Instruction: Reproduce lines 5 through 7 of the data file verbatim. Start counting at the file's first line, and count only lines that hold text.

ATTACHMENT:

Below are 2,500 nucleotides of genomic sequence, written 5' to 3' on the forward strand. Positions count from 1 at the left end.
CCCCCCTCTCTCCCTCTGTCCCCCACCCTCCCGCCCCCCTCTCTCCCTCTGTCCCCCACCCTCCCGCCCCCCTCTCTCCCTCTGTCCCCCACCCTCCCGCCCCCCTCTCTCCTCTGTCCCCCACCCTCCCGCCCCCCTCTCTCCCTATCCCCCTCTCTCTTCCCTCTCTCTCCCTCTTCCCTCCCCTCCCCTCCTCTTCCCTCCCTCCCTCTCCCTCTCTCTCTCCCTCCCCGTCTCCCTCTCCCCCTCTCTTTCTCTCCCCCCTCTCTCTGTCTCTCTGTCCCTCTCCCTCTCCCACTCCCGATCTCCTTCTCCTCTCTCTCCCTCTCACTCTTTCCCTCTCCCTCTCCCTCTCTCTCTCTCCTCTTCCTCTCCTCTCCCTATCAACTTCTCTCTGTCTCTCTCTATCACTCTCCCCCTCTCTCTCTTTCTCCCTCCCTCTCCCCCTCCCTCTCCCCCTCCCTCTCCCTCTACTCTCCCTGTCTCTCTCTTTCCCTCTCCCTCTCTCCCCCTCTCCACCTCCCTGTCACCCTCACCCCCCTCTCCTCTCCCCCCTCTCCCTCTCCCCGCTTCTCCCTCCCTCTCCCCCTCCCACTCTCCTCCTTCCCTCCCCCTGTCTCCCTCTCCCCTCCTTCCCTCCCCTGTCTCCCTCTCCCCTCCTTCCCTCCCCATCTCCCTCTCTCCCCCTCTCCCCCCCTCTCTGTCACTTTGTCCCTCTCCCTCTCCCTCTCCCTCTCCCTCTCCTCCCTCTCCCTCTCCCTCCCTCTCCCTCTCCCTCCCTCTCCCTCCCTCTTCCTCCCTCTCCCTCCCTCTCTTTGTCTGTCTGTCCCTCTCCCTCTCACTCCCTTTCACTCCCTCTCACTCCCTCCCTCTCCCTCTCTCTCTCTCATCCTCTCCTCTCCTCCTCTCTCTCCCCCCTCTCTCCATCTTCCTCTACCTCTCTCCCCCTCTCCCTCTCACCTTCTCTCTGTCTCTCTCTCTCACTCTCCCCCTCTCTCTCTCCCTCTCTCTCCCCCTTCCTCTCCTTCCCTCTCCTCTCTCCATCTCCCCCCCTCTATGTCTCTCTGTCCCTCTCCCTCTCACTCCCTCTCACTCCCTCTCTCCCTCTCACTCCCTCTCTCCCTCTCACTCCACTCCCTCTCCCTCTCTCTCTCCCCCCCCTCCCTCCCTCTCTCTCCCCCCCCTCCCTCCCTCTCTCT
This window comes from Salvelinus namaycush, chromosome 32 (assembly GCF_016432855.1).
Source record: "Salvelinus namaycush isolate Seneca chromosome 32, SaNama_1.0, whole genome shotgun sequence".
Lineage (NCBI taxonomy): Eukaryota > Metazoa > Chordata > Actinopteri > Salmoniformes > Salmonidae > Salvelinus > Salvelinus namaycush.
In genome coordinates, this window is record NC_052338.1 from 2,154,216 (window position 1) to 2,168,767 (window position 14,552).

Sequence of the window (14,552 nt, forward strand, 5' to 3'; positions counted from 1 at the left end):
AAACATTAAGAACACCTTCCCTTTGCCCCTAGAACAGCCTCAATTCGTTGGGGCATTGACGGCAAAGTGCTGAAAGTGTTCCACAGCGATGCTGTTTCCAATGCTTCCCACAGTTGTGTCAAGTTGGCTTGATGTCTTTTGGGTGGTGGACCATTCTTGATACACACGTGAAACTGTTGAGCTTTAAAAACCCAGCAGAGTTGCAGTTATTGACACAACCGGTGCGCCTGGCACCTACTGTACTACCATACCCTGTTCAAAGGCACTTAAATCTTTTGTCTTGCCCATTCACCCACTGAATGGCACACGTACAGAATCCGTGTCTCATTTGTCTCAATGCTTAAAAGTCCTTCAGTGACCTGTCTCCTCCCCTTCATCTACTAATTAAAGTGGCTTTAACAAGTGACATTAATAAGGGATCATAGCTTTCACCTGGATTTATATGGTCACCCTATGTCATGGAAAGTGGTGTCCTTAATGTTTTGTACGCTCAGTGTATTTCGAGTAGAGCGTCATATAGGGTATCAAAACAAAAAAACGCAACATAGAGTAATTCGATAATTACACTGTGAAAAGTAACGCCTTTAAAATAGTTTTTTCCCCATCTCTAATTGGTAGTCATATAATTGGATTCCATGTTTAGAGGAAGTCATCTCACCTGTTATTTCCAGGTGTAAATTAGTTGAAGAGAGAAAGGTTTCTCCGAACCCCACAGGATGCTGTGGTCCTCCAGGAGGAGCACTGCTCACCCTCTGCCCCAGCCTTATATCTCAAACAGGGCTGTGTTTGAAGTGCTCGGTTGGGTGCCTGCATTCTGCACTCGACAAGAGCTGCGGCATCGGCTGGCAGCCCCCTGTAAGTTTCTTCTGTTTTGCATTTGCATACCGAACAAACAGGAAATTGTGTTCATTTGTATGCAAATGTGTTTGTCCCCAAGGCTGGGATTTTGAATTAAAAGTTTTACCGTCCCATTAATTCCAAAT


Lineage (NCBI taxonomy): Eukaryota > Metazoa > Chordata > Actinopteri > Salmoniformes > Salmonidae > Salvelinus > Salvelinus namaycush.
In genome coordinates, this window is record NC_052338.1 from 2,154,216 (window position 1) to 2,168,767 (window position 14,552).

Sequence of the window (14,552 nt, forward strand, 5' to 3'; positions counted from 1 at the left end):